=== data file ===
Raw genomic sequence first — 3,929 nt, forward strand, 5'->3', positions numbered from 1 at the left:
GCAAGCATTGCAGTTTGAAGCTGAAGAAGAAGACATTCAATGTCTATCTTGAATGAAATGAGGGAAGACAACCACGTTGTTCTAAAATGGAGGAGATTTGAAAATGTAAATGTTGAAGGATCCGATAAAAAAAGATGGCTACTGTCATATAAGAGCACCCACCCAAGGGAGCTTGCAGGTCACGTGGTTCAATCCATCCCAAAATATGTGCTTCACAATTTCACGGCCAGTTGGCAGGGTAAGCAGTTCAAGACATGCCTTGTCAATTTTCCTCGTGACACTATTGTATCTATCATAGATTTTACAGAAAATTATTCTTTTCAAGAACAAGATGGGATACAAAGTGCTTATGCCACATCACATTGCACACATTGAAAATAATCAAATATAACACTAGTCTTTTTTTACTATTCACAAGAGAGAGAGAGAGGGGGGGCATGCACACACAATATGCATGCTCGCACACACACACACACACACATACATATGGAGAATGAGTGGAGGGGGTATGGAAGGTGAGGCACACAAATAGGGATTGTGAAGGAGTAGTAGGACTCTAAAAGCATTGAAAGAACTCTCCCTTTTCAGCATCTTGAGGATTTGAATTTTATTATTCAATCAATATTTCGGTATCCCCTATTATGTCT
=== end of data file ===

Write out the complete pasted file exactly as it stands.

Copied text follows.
Raw genomic sequence first — 3,929 nt, forward strand, 5'->3', positions numbered from 1 at the left:
GCAAGCATTGCAGTTTGAAGCTGAAGAAGAAGACATTCAATGTCTATCTTGAATGAAATGAGGGAAGACAACCACGTTGTTCTAAAATGGAGGAGATTTGAAAATGTAAATGTTGAAGGATCCGATAAAAAAAGATGGCTACTGTCATATAAGAGCACCCACCCAAGGGAGCTTGCAGGTCACGTGGTTCAATCCATCCCAAAATATGTGCTTCACAATTTCACGGCCAGTTGGCAGGGTAAGCAGTTCAAGACATGCCTTGTCAATTTTCCTCGTGACACTATTGTATCTATCATAGATTTTACAGAAAATTATTCTTTTCAAGAACAAGATGGGATACAAAGTGCTTATGCCACATCACATTGCACACATTGAAAATAATCAAATATAACACTAGTCTTTTTTTACTATTCACAAGAGAGAGAGAGAGGGGGGGCATGCACACACAATATGCATGCTCGCACACACACACACACACACATACATATGGAGAATGAGTGGAGGGGGTATGGAAGGTGAGGCACACAAATAGGGATTGTGAAGGAGTAGTAGGACTCTAAAAGCATTGAAAGAACTCTCCCTTTTCAGCATCTTGAGGATTTGAATTTTATTATTCAATCAATATTTCGGTATCCCCTATTATGTCT